In all, Austin Energy turned over just $3,000 in bills for the Hockaday work to Housing and Community Affairs for federal reimbursement. Austin Energy assumed the rest.
Guerrero said he didn’t want the blot on a program he is proud of.
“I thought it was in the interest of everyone involved that we change out the equipment for a new system,” Guerrero says. “Our goal was to satisfy a customer who had some extreme concerns. I think that by looking at the facts of the case alone, this was not a normal course of business for us.”
By the overall standard of Austin Energy work, the Hockadays weren’t normal business. Of the 1,886 units weatherized with stimulus funds, Austin Energy went over the $6,500 budget 13 times, a check of the records by Texas Watchdog showed.
Nine of the thirteen were total bills under $7,000, one of them over the limit by 83 cents.
Despite its slow start and by the decidedly low standard set by a program beset throughout with administrative incompetence, poor workmanship and allegations of fraud, Austin Energy was a solid performer.
(You can track the program’s performance and that of all the other local programs in the Weatherization Assistance Program in charts provided here.)
Once threatened with a loss of funding, Housing and Community Affairs eventually shifted more than $3 million more from laggard programs to Austin Energy. The program spent all but $1,100 of its $9.2 million, Guerrero said.
And while Texas Watchdog tracked a rather dismal record of workmanship problems statewide, Austin Energy performed better than most. (You can examine the results of eight spot inspections of contractor work done by the Department of Housing and Community Affairs did over two years here.)
“One house out of all those we worked on is a pretty good record, I think,” Guerrero said.
Utility: Responsibilities fulfilled
But what of the record at that one house?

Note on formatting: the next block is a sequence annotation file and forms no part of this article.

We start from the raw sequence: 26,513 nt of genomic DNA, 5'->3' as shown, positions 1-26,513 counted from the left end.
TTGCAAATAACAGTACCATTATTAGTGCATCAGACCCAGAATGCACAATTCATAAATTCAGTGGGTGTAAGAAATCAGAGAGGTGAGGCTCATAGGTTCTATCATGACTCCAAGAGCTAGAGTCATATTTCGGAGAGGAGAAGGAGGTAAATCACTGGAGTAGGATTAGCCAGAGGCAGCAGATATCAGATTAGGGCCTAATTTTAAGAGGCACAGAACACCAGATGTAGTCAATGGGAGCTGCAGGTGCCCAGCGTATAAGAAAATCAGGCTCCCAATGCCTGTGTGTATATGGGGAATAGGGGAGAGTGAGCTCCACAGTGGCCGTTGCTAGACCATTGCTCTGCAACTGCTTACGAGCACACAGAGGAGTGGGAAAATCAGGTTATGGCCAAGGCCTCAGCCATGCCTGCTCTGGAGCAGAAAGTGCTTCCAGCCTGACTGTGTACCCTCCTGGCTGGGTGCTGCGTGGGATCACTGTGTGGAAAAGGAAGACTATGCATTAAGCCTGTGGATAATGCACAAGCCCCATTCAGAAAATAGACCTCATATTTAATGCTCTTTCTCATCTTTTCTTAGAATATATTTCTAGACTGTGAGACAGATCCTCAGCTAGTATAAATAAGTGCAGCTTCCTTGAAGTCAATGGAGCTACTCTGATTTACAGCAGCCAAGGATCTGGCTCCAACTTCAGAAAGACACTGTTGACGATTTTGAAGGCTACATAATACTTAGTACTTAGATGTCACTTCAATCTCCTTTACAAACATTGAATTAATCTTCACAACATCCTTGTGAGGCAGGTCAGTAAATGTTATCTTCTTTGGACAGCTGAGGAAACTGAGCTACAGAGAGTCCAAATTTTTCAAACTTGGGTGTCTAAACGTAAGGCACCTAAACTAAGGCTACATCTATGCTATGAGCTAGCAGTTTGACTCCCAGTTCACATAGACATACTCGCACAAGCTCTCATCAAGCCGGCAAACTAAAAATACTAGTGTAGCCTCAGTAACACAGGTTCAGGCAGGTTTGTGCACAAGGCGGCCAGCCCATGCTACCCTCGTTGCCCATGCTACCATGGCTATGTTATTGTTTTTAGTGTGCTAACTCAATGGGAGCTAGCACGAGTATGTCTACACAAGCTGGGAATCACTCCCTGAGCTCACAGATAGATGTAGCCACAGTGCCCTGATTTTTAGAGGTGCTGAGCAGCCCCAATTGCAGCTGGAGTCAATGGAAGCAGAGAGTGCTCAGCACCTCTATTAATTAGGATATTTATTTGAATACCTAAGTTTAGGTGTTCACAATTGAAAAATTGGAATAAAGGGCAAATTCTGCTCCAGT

In the weeks that followed, the Hockadays discovered a water buildup in a garage ceiling that showered water and sopping drywall on computer hardware Byron had stored there. Negotiation with the contractor for reimbursement came to an impasse when the Hockadays wouldn’t surrender the hard drives for replacement.
McCullough tracked the moisture problem, and in July rebuilt the plenum, return and filter system.
The installation of the air conditioning system, Byron said, has juxtaposed an air line unsafely with a gas line running to the new furnace. The Hockadays have demanded an inspection. McCullough insisted they already deemed the parallel lines safe.
The Hockaday home gets cool, with digital thermostats festooning the house to prove it. But Byron swears this new, top-of-the-line energy efficient air conditioner still cycles for hours.
It is December, and in the cool weather the Hockadays can’t be sure, but all of that cycling, Byron said, isn’t going to save them any money come summer.
And if something more should go wrong, Austin Energy has said it won’t be coming around any more.
In the hundreds of units done by Go Green Squads as one of the six contractors used by Austin Energy, Susan Meredith says she never experienced anything like the Hockadays.
Understanding the cold calculating of eligibility and rehabilitation, Meredith still wonders if this program ought to have been serving a family like the Hockadays. She thinks the couple knew what they were doing, that they “gamed the system.”
Austin Energy and its contractors, she said, were caught in the classic quandary: Was there too much government or not enough government?
“In hindsight we shouldn’t have bent over backwards,” she said. “We spent so many hundreds of dollars we didn’t bill for trying to make them happy. All we did was create a bigger problem.”
The weatherization assistance program, at least at the start, would not allow anyone to walk away from the Hockadays, Guerrero said. Austin Energy, he said, has more than fulfilled its responsibilities.
The Hockadays do not believe that. It takes them nearly three hours on the sofa to tell their story, and only because they are forced to leave out all sorts of details. The Hockadays are consumed by the details.
Brandi is working again, at home and as a virtual assistant at a fraction of her old salary, she said. Byron is still working to make a go of his business. Their combined income, Brandi said, would easily make them eligible for the Weatherization Assistance Program if it were available today.
Knowing what they know now, the Hockadays said they would have never applied for the program. But having done it, having gone through it, they aren’t about to give up.
“From the time we applied, all we expected them to do is do their job right,” Byron said. “That’s all we asked all along. I don’t think that’s too much to expect. Do you?”